NNI in the News
Although traditional plastics are useful in consumer products, one of the drawbacks is that they are made from petroleum products.
An NSF-funded study embeds nanoparticles into artificial joints to study degradation and wear and potentially curb the need for replacement surgeries.
Quasicrystals revealed atoms in a nonrepeating, mosaic pattern thought to be scientifically impossible; this discovery was made possible by what we now consider the tools of nanotechnology.
The nanoparticles—dubbed nanoflares—attach themselves to individual cancer cells in a blood sample and then glow, allowing cancerous cells to be detected and sorted with the help of a laser.
By making slight alterations in the acidity and concentration of chemicals, a Harvard researcher discovered how to control the growth of self-assembling crystals, resulting in stunning, flower-like structures.
A single tissue box-sized device can harvest up to 2.8 liters, or about three quarts, of water in one day at low humidity — that’s a bit more than the half gallon of water experts recommend a person drink over the course of a day.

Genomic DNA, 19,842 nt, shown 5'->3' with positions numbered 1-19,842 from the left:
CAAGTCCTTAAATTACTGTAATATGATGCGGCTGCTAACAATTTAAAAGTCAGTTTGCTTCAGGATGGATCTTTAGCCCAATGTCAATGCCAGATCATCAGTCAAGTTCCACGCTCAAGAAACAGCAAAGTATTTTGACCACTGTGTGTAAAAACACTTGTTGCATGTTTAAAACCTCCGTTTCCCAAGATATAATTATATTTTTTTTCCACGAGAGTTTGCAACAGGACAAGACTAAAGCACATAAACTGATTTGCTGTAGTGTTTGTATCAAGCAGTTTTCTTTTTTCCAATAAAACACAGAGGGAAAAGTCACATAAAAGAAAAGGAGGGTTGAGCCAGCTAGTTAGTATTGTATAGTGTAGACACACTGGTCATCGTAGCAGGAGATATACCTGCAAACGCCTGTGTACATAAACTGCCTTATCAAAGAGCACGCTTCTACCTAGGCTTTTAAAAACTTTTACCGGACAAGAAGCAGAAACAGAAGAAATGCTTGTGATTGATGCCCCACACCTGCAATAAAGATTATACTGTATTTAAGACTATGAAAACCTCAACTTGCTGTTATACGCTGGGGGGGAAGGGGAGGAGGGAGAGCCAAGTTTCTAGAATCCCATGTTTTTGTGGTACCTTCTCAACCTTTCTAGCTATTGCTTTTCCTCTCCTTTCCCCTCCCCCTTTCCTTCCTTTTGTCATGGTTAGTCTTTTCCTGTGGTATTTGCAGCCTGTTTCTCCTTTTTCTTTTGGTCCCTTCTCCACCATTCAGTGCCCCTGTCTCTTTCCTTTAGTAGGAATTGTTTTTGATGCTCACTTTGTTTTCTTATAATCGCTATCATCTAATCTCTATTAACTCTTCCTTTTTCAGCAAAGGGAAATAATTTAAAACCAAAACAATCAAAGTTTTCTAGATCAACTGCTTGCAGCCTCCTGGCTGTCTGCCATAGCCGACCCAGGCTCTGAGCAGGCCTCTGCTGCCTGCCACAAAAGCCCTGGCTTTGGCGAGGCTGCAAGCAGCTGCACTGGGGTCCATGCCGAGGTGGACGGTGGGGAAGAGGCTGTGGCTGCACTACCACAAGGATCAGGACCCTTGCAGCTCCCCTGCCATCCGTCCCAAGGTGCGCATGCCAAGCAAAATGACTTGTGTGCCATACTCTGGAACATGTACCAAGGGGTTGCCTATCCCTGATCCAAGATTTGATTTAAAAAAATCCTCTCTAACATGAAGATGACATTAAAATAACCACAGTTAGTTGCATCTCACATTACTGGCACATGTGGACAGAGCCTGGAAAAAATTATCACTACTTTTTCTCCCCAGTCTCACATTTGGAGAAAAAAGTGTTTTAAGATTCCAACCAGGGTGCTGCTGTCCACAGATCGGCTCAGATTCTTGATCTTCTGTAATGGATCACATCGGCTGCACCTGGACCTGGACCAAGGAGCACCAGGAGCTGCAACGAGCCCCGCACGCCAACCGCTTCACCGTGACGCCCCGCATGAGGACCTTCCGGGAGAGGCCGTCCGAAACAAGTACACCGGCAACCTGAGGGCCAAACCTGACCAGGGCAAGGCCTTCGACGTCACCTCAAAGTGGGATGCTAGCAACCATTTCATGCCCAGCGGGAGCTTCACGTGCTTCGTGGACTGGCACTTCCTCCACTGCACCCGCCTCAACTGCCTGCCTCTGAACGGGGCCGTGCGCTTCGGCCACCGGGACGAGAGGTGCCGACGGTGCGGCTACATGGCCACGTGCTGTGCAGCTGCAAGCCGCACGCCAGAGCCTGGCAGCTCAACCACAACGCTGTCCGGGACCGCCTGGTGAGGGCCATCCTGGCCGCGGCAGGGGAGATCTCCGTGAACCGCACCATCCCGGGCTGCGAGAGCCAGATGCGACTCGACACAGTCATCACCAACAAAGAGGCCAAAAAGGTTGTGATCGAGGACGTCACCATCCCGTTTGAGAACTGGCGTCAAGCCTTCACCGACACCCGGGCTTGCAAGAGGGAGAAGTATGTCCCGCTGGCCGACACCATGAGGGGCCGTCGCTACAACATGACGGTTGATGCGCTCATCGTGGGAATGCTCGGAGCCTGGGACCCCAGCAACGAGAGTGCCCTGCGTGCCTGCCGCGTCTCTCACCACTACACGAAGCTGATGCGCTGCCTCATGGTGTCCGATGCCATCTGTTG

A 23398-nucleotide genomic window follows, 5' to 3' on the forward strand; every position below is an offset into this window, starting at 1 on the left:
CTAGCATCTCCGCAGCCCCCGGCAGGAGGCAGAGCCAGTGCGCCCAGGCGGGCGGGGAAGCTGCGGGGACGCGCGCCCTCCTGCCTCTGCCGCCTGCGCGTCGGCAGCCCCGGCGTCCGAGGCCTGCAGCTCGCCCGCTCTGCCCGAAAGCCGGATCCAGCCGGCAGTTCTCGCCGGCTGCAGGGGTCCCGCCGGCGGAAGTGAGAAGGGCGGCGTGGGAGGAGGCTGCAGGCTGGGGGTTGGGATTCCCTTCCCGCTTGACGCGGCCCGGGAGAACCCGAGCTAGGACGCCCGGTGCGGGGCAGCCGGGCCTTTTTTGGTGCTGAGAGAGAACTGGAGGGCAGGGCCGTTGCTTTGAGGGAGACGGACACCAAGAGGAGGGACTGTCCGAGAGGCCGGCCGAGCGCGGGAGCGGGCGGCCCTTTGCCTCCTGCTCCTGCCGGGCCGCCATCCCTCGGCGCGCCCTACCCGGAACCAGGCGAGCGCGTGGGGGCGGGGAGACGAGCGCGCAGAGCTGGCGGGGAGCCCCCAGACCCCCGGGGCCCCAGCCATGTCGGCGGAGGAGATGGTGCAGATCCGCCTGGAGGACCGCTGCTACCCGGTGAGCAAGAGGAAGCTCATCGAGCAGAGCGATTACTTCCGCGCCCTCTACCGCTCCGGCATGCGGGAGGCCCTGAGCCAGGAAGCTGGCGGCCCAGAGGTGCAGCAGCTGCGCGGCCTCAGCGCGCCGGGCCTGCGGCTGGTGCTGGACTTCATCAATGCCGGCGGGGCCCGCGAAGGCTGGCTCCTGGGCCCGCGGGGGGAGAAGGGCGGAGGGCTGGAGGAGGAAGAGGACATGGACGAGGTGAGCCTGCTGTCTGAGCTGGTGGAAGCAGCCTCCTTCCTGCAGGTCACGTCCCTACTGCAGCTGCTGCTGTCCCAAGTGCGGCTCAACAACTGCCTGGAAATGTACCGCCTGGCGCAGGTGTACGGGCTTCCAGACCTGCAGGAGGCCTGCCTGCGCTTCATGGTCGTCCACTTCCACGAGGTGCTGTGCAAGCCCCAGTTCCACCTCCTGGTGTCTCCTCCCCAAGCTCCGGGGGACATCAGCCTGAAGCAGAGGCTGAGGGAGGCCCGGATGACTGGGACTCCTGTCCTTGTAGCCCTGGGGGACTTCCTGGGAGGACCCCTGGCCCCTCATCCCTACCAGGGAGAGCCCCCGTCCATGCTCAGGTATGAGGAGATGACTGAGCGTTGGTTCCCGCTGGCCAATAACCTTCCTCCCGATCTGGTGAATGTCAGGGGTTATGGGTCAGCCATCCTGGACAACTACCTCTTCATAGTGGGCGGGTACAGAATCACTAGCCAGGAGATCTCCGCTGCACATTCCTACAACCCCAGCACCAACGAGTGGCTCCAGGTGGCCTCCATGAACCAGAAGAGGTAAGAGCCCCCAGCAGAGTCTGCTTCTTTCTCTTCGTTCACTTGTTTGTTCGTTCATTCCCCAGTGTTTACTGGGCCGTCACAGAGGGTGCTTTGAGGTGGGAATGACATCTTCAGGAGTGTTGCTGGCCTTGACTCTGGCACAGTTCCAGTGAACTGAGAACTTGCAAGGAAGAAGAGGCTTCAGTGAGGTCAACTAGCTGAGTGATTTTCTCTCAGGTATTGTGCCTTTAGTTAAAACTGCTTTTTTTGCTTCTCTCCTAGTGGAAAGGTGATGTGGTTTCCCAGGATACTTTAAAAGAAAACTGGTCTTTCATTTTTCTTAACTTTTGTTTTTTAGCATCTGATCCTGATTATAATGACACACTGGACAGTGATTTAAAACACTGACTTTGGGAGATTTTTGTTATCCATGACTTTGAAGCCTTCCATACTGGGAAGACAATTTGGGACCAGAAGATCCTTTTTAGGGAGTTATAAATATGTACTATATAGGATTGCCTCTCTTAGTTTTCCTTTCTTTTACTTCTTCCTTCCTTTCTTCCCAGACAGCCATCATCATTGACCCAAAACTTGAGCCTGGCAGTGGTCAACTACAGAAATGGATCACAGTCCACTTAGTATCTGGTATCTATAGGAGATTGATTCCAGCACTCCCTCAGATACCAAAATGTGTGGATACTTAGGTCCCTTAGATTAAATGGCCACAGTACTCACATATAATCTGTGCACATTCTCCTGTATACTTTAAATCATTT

See video of the plenary talks and all of the presentation slides from the hugely successful NNI & OECD joint workshop, Assessing the Economic Impact of Nanotechnology.
Scientists at DOE's Berkeley Lab and UC Berkeley created a hybrid system of semiconducting nanowires and bacteria that mimics the natural process used by plants.
The invention shows that carbon fiber transistors can be assembled into a general purpose computer, which can run a basic operating system, perform calculations and switch between different processes running at the same time.